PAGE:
Reviews

Poetry Review by Heather Jessup

Kim Fu, How Festive The Ambulance (Gibsons: Nightwood, 2016). Paperbound, 95 pp., $18.95.

How Festive the AmbulanceI’ve been looking forward to Kim Fu’s debut poetry collection How Festive the Ambulance since reading her debut novel For Now I Am a Boy. Her prose and dialogue are photographic in that novel.  Her characters are throbbing bodies you can practically touch on each brutal page. How Festive the Ambulance has some of that same tenderness and intensity, but this time through folkloric images of pig men, mermaid sisters, a mole woman, and a unicorn princess who “plays pretend at the bridal shop.” There are lines and images in this collection that I want to keep tucked in a velvet bag to turn over, alone, at a shy table in a café. At the mole woman’s wedding, for instance, her hands are in “dirt-scoop formation” and her nails have “grown long and hard and yellow / as curls of cold butter.” This, to me, is the strangest and most perfect metaphor for that tiny curve of claw. The earth where the mole woman lives is “of a black forest cake, spongy peat,” evoking a dream we all may well have had as children that the Black Forest could be the one hopeful place in the world that is truly made of cherries and chocolate. Yet, the sweetness of such childish possibilities is dramatically curtailed in Fu’s lyrical miniatures. There are few happy endings to be found. There is death and illness. There is destruction and untethering. Even the mole-woman’s marriage ceremony ends with the gouging out of her eyes.

The poems in Fu’s collection mock the covers of women’s magazines, celebrate the sisterhood of true friendship, and the title poem somehow brings optimism to the peeling sound of an ambulance’s alarm: “sweet confirmation: not-dead, not-dead, not-dead.” Living close to a hospital, I have only heard direness in the siren, now, because of Fu’s line, I hear a hanging-on and a hope. In the poem “La Traviata,” we are given a “backlit panorama of blue sky and treetops” before we realize, through Fu’s clever use of the line break, that these images are not real. This simulacrum sky is “on the ceiling above the MRI machine.” Whoever lies in the machine—the poet herself, the reader, a father?—listens to opera on sanitized headphones. As the beloved you’s vitality fades with illness, the speaker gains power. She can turn up the music, “to make it swell in the chorus: In questo paradiso ne scopra il nuovo di / Let the new day find us in this paradise.” The speaker can change the weather: “I can make the sky spread over the tiles…I can make the thin fluorescent filaments / into a near and beloved star.” But, despite such omnipotence, the poem concludes with heights of imagination crashing into reality. The tragedy of opera and elegy assemble in the drudgery of procedures: “I am a limited god. I can turn hospital linens / to field grass and wildflowers; / I can bring your body to rest / in any heaven I desire. / I cannot bring you back.” This concrete vulnerability in Fu’s poetry, as in her fiction, is what I deeply admire.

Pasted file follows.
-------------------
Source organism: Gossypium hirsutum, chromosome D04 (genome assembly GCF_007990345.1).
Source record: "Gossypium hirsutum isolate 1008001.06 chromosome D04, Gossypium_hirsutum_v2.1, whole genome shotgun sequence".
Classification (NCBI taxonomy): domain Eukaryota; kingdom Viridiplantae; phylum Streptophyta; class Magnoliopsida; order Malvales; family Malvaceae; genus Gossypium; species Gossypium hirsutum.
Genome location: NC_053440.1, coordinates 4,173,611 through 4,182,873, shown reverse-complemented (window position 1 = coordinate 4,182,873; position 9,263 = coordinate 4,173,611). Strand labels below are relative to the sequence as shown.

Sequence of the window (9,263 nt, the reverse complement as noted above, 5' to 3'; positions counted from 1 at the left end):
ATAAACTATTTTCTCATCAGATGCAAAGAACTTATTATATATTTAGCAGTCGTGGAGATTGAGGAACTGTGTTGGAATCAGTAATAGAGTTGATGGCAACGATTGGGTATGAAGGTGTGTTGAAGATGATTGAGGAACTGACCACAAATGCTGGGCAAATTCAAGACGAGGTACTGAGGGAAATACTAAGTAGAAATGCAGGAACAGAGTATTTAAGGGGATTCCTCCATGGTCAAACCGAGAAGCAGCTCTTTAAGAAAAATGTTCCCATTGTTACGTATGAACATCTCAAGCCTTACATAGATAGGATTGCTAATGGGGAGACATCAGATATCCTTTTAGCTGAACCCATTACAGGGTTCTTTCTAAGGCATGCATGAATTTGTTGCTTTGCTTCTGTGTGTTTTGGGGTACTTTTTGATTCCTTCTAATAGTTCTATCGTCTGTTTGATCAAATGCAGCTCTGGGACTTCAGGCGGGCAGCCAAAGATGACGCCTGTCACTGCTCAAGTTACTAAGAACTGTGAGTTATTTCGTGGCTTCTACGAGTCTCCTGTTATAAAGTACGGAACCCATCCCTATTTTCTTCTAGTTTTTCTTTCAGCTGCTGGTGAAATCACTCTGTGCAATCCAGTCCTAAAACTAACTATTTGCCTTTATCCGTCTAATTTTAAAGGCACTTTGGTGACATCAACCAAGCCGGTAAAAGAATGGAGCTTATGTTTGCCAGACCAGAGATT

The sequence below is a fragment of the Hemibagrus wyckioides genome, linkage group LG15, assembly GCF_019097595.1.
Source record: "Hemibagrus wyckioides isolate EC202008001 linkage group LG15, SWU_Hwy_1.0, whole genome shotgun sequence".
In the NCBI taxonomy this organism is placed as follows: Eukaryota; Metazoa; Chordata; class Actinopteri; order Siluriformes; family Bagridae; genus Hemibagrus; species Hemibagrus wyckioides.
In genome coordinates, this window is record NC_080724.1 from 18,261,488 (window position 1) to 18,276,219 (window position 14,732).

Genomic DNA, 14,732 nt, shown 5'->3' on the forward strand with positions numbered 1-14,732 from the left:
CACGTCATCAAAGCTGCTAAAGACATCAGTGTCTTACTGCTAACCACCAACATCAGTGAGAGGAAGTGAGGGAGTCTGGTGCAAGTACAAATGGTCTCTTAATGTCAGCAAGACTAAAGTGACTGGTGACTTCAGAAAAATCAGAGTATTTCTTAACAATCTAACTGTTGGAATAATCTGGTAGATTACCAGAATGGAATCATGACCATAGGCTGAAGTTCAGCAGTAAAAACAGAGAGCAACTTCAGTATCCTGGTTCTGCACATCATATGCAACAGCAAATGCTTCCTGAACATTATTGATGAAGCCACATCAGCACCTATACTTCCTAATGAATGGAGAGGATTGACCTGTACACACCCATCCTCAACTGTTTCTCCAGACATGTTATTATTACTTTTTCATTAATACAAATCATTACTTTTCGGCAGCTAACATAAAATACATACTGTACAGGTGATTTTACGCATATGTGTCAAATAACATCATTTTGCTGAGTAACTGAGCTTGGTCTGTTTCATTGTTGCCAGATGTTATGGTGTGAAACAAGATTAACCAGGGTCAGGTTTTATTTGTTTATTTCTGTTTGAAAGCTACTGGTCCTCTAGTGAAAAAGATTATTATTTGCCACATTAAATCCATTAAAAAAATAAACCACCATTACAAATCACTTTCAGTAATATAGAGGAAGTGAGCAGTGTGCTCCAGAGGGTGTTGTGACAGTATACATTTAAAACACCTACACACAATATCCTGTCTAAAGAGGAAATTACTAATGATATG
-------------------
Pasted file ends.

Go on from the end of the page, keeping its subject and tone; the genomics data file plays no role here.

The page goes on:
Yet, for much of the collection, the poems read as though they are inside jokes or personal references that do not speak, in their enigmatic particularity, to a readership beyond a workshop or a close enclave of friends. Why does Batman get given a butter knife to defeat The Joker? Why does a speaker teach the objects of the house to talk? What does this animation do in the poem? What am I to take from this personification if I don’t regard the house, or the speaker, by poem’s end, with any further empathy? Why use these tools of poetry to alienate the reader from her world, rather than spark a new way of looking?  Or, as in “Dear Rachel, I Borrowed Your Car” (here it is in its entirety): “Dear Rachel, / I’m sorry. / We took her out back, / sang her some songs, / put her in neutral / and watched her roll off the pier.” Why mimic an imagist form or a poet’s style—such as William Carlos Williams’ “This is Just to Say,” so readily evoked here—if the poet is not intentional and inventive in the allusive conversation? For instance, for such a short poem, what a misstep this title is. Why not begin the poem, as Williams does (or Pound in “In a Station of the Metro”) with the title doing some serious work? The poem’s pointless malice bruises less than Williams’ sweet and cold note about plums. Who comprises this group ganging up on Rachel? What sort of jerk borrows an acquaintance’s car only to deliberately destroy it? And, more to the point, why as a reader should I care?

There is a persistence in Fu’s poetry to list, itemize, and take stock. This form suits certain concerns of the collection—such as the various ways we dress ourselves, conceal ourselves, and modify ourselves to meet society’s expectations—but in other poems the accrual can lead to a confusion, and ultimately a resentment, rather than a kind of clarity or persuasion. Because I have fallen in love with Fu’s strange fairy tale characters of pig men and mermaids and mole wives, and because her images of hospitals and the reluctant technology of dying are haunting and effective, I want the rest of the collection to hum with Fu’s full capacity for precision, whimsy, and dark revelation.

—Heather Jessup

As in The Malahat Review, 198, Spring 2017, 105-107

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